Van Gils explained how the UK growers had to pay attention to both the time of application, as well as its removal. The rule of thumb is: Apply in mid April and remove at the end of August. The threshold is around 1600 J/day radiation. But it’s determined by the state of the crop. If the crop is still vigorous in the middle of April, or if the weather isn’t favourable, you’d better postpone it.
The coating has to be removed sometime after the longest day and before it becomes too damp. Again you need some common sense. If it is still very hot in the middle of August that’s a signal to wait a bit longer. If the weather is warm and humid (= vegetative) you’ll probably want more direct sunlight in the greenhouse.
Peter Zwinkels of Technokas invited the Tomato Working Party to visit the ID-kas and Daylight greenhouse. The two innovative greenhouse concepts are designed by Technokas, and have become one of the most discussed greenhouse innovations of the past few year.
The Daylight Greenhouse
The Daylight greenhouse is a greenhouse structure that is based on the idea of saving a maximum amount of energy against the lowest production, whilst still having a equal or even better production output. The Daylight Greenhouse is a fully double glazed structure and has a fresnel lens in the double glazing, with a collector underneath.
The concept is used on 0.5 hectare of commercial floriculture production at Ter Laak Orchids. After years of trials and studies, Technokas build the concept for the leading Dutch Phaelenopsys grower. Peter Zwinkels explained the British growers how the system works. "The direct sunlight that enters the roof, and it is focussed into 3 beams by the 3 fresnel lenses. The beam shines on the collector, and the water in the collector pipes is being heated. The water is upgraded with 10 degrees Celsius, and this energy is being stored and re-used. Due to the fact that the roof is also diffusing the light, a screen is no longer needed.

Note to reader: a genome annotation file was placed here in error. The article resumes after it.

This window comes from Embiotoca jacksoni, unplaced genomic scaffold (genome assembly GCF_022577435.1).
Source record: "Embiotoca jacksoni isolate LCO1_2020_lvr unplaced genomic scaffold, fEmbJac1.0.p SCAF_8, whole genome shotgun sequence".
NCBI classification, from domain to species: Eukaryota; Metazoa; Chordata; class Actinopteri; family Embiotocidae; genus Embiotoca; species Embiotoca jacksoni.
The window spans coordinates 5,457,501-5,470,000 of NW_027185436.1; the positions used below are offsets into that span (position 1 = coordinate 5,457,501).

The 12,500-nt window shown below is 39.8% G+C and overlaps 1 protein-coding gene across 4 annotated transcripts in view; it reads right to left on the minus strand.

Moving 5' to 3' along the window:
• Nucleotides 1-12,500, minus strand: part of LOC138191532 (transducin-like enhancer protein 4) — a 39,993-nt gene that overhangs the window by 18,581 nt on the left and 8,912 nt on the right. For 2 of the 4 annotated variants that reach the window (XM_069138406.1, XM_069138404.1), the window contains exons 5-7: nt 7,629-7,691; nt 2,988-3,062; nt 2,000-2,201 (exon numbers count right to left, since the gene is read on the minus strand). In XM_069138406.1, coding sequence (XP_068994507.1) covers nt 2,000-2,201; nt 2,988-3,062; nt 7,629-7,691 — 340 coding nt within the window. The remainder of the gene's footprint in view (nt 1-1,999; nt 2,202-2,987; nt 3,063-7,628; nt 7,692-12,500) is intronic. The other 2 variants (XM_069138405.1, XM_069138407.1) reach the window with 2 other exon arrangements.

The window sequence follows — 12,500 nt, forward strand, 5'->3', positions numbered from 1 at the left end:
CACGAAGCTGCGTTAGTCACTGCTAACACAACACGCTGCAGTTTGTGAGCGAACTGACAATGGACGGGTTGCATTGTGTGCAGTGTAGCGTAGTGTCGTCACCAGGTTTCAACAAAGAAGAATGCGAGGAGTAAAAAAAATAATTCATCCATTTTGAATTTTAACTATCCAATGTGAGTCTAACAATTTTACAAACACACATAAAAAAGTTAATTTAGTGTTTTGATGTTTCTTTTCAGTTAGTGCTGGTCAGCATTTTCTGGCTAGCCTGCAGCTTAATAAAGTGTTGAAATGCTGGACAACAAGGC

The daylight greenhouse at Ter Laak Orchids uses little to no energy on balance, which is an incredible achievement. As well as this, the grower is able to achieve a better quality product in the greenhouse due to the equal, optimal light distribution inside.
Another impressive project from Technokas is the ID-kas that they built for the Dutch tomato grower Gebroeders Duyvesteijn. The idea behind the ID Kas is a greenhouse that uses low-grade heat, but still achieves a similar or better production compared to a conventional concept.
Duijvestijn Tomatoes is a large greenhouse grower that used geothermal energy. The energy of the low-temperature water from the geothermal well is normally not being used. Thanks to the innovative concept of the ID Kas, Duyvestijn can now use the low grade heat inside their greenhouse because the greenhouse is fully double glazed. Click here for more pictures
But normally, a double glazed greenhouse would not be suitable for a greenhouse, due to the loss of light. Yet, Technokas designed a completely new greenhouse structure that allows more light to enter the greenhouse. Both layers are made of Scheuten's highly transmissive glass and are diffused. On top of this, an integrated dehumidification and air handling system at the gable and the gauze in the ventilation windows, allow the plants to grow in a uniform climate, environmentally friendly and energy saving greenhouse.
For more information on Futagrow : Metazet/FormFlex
T: +31 06-55821952ArjanKouwenhoven@formflex.nlwww.formflex.nlMardenkro
John van Gils, Marketing
+31 (0)13-507 5382 John@mardenkro.comwww.redusystems.com
For more information on Redufuse:
For more information on the ID Kas and the Daylight Greenhouse:Technokas
M 06 22 98 60 31
E-mail email@example.com www.technokas.nl